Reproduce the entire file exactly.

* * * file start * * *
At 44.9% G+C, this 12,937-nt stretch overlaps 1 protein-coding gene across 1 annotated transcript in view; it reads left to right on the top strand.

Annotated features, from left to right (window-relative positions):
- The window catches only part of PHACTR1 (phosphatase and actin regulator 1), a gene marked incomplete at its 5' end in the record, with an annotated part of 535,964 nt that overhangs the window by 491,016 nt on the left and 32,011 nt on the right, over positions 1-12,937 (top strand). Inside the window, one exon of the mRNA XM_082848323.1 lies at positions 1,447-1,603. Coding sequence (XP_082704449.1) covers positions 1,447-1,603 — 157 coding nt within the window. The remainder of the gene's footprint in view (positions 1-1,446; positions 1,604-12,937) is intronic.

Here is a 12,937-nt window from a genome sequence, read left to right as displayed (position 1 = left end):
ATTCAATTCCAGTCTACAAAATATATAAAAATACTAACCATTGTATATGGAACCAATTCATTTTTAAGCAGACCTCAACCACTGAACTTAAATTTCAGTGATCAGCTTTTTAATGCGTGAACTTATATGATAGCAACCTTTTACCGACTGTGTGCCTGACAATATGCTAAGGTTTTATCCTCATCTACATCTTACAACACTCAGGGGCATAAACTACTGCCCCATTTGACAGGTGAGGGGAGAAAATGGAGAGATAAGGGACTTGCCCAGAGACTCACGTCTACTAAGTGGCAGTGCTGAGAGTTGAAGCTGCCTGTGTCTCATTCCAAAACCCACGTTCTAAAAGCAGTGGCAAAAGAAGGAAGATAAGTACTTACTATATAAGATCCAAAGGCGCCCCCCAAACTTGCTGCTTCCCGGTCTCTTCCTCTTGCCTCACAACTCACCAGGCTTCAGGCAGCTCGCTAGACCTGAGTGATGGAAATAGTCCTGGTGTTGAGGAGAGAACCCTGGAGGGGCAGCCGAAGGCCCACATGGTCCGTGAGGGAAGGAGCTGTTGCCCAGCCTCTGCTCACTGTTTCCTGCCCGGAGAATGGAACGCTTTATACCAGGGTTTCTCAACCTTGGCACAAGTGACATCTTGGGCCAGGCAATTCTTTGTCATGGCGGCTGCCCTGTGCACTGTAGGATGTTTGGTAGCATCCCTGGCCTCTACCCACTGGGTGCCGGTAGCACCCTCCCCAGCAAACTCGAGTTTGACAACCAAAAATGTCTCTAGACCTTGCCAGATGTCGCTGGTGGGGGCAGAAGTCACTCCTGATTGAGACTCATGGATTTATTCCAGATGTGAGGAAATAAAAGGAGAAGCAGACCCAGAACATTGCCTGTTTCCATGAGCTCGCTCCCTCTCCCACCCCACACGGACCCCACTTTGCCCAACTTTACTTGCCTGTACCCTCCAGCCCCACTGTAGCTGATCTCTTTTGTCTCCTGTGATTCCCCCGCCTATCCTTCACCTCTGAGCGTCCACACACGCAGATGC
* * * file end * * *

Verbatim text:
At 44.9% G+C, this 12,937-nt stretch overlaps 1 protein-coding gene across 1 annotated transcript in view; it reads left to right on the top strand.

Annotated features, from left to right (window-relative positions):
- The window catches only part of PHACTR1 (phosphatase and actin regulator 1), a gene marked incomplete at its 5' end in the record, with an annotated part of 535,964 nt that overhangs the window by 491,016 nt on the left and 32,011 nt on the right, over positions 1-12,937 (top strand). Inside the window, one exon of the mRNA XM_082848323.1 lies at positions 1,447-1,603. Coding sequence (XP_082704449.1) covers positions 1,447-1,603 — 157 coding nt within the window. The remainder of the gene's footprint in view (positions 1-1,446; positions 1,604-12,937) is intronic.

Here is a 12,937-nt window from a genome sequence, read left to right as displayed (position 1 = left end):
ATTCAATTCCAGTCTACAAAATATATAAAAATACTAACCATTGTATATGGAACCAATTCATTTTTAAGCAGACCTCAACCACTGAACTTAAATTTCAGTGATCAGCTTTTTAATGCGTGAACTTATATGATAGCAACCTTTTACCGACTGTGTGCCTGACAATATGCTAAGGTTTTATCCTCATCTACATCTTACAACACTCAGGGGCATAAACTACTGCCCCATTTGACAGGTGAGGGGAGAAAATGGAGAGATAAGGGACTTGCCCAGAGACTCACGTCTACTAAGTGGCAGTGCTGAGAGTTGAAGCTGCCTGTGTCTCATTCCAAAACCCACGTTCTAAAAGCAGTGGCAAAAGAAGGAAGATAAGTACTTACTATATAAGATCCAAAGGCGCCCCCCAAACTTGCTGCTTCCCGGTCTCTTCCTCTTGCCTCACAACTCACCAGGCTTCAGGCAGCTCGCTAGACCTGAGTGATGGAAATAGTCCTGGTGTTGAGGAGAGAACCCTGGAGGGGCAGCCGAAGGCCCACATGGTCCGTGAGGGAAGGAGCTGTTGCCCAGCCTCTGCTCACTGTTTCCTGCCCGGAGAATGGAACGCTTTATACCAGGGTTTCTCAACCTTGGCACAAGTGACATCTTGGGCCAGGCAATTCTTTGTCATGGCGGCTGCCCTGTGCACTGTAGGATGTTTGGTAGCATCCCTGGCCTCTACCCACTGGGTGCCGGTAGCACCCTCCCCAGCAAACTCGAGTTTGACAACCAAAAATGTCTCTAGACCTTGCCAGATGTCGCTGGTGGGGGCAGAAGTCACTCCTGATTGAGACTCATGGATTTATTCCAGATGTGAGGAAATAAAAGGAGAAGCAGACCCAGAACATTGCCTGTTTCCATGAGCTCGCTCCCTCTCCCACCCCACACGGACCCCACTTTGCCCAACTTTACTTGCCTGTACCCTCCAGCCCCACTGTAGCTGATCTCTTTTGTCTCCTGTGATTCCCCCGCCTATCCTTCACCTCTGAGCGTCCACACACGCAGATGC